Minneapolis’s efforts to ‘re-imagine public safety’ face more scrutiny

Minneapolis leaders have made a concerted effort over the past five years to “re-imagine public safety.” They have committed to diversifying their approach away from a law enforcement-centric approach to a more community and public health-based approach.

In doing so, Minneapolis has intentionally diverted tens of millions of public safety dollars away from its police department and used those dollars to create its Office of Community Safety and the subunit Neighborhood Safety Office.

The effort has stumbled time and again. The use of nonprofit-run “Violence Interrupters” has been plagued by concerns over a lack of accountability, a lack of coordination with other public safety entities, and a lack of results. The former director of the Neighborhood Safety Office created controversy with her support for black militias in Minneapolis. The high-profile hire to be the city’s first Commissioner of Community Safety, Cedric Alexander, whose hire was touted as a “seminal moment” for the city, lasted just one year in the position before announcing his resignation this past summer.

Now the city has been sued by a city resident and lawyer who has asked a judge to suspend programs funded by the Neighborhood Safety Office “before more public funds are improperly spent.”  

A Star Tribune article about the lawsuit states:

“Minneapolis launched the Neighborhood Safety Office in 2018 to address violence through public health. Frey has proposed a nearly $18 million budget for the office in 2024, up from $2.7 million in 2020.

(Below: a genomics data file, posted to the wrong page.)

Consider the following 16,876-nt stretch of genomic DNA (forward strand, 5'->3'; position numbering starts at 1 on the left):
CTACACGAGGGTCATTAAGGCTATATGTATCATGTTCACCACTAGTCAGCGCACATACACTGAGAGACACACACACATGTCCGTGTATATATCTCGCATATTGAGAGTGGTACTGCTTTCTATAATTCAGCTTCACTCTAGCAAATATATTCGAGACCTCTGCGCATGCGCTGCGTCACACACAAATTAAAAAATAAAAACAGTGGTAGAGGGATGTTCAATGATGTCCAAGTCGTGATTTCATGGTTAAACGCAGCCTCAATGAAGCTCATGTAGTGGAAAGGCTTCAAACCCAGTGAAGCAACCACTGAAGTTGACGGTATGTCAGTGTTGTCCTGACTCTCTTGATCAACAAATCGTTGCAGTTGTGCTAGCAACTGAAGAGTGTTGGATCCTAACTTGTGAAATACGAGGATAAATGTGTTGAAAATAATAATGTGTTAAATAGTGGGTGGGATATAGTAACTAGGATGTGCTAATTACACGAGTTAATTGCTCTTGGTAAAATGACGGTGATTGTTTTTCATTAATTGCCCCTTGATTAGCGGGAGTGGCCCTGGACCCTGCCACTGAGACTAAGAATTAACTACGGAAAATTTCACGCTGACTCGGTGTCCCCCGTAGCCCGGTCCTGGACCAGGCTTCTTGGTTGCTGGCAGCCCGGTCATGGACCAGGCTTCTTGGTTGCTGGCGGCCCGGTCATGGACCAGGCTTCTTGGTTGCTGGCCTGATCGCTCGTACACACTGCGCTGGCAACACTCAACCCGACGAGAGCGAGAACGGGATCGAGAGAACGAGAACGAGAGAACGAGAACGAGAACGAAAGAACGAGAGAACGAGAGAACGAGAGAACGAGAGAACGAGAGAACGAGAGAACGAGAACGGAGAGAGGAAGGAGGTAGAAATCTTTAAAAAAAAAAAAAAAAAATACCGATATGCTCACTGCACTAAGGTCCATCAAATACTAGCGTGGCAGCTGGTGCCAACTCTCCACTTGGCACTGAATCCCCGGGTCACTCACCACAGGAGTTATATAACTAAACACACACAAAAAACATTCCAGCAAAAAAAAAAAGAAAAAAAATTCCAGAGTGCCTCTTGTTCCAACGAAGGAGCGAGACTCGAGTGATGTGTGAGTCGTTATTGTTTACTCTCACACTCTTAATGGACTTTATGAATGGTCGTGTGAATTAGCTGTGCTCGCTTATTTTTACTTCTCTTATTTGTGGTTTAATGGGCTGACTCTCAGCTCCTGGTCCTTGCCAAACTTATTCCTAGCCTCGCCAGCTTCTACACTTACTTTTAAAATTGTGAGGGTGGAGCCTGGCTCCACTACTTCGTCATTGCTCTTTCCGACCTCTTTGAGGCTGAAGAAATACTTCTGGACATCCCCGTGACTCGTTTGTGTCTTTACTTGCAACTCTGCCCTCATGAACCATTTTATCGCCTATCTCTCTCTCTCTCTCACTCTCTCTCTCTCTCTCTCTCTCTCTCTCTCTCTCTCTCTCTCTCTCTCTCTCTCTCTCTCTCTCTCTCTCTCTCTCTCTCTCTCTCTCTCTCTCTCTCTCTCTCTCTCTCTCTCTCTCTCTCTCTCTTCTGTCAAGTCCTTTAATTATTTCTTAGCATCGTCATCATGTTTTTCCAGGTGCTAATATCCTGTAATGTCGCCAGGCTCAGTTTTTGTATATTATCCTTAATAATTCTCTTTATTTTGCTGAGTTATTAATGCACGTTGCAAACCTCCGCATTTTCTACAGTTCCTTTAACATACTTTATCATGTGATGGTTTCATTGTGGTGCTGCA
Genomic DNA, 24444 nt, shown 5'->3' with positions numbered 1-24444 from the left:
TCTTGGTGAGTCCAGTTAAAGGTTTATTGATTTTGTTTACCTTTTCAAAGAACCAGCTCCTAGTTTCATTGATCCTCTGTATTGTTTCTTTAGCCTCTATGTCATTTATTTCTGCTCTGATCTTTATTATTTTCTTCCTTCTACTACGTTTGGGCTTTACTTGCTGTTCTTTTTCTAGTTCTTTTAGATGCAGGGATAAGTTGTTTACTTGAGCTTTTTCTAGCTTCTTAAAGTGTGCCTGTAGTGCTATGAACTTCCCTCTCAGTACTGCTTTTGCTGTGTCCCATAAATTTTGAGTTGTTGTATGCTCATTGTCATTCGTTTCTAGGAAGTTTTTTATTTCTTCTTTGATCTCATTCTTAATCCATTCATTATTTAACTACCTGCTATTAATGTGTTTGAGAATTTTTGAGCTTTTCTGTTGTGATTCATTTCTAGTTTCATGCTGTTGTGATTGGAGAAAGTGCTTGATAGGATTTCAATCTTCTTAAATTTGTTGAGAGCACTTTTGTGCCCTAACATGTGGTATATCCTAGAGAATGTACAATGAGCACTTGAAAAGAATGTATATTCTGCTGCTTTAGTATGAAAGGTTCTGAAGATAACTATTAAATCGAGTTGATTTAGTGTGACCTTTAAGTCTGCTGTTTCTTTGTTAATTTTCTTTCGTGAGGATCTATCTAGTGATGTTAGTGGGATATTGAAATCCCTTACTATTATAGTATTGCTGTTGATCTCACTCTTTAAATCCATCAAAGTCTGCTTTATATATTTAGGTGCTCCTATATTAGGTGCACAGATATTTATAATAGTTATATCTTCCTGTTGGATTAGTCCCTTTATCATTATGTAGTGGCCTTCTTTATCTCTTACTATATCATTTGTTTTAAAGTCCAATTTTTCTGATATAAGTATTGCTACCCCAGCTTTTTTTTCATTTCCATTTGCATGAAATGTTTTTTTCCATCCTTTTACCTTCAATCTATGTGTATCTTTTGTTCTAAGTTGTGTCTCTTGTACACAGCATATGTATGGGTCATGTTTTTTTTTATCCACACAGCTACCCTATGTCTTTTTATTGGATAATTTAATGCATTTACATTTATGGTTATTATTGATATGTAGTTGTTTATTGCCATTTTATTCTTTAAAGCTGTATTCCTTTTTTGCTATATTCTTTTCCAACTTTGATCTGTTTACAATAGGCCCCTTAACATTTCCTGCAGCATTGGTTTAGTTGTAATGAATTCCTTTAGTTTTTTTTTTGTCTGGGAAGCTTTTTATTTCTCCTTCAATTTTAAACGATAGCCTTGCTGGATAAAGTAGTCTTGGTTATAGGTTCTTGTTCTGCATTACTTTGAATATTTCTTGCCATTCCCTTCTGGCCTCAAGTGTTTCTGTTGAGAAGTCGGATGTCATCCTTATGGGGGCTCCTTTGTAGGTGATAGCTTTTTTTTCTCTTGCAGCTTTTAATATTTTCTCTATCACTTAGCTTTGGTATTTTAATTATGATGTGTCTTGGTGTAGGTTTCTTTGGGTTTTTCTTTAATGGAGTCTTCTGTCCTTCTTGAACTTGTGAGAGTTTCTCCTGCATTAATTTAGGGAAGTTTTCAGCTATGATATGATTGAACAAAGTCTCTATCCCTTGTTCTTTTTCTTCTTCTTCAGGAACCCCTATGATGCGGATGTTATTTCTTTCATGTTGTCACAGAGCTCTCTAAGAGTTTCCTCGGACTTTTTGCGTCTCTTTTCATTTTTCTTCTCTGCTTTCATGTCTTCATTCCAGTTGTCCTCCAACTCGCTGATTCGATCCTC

The office oversees the Violence Prevention Fund and Gang Violence Initiative — grant programs funded in part by a pandemic stimulus package passed by Congress in 2021. Each program has paid out millions of dollars since 2019 to nonprofit organizations and private contractors aligned with the community safety-driven mission. The final grant recipients are chosen by the director of the Minneapolis Office of Public Safety.

The lawsuit says the evaluation process is so flawed that it falls short of “the most basic competitive bidding or proposal evaluation process,” and is therefore illegal.”

“Re-imagining public safety” has proven more difficult than Minneapolis city officials anticipated — and much of the difficulty has been self-induced.

While there is no indication these difficulties will dissuade Minneapolis leaders from the progressive direction they have chosen, it is telling that any success Minneapolis has had fighting violent crime has been the direct result of proactive policing strategies — efforts being carried out by a police department which has been devalued and vilified by the city’s political leadership.

Let’s hope this fact is not lost on newly appointed Commissioner of Community Safety Toddrick Barnette. He has the talent to right the ship. Does he have the backing to do it?  Time will tell.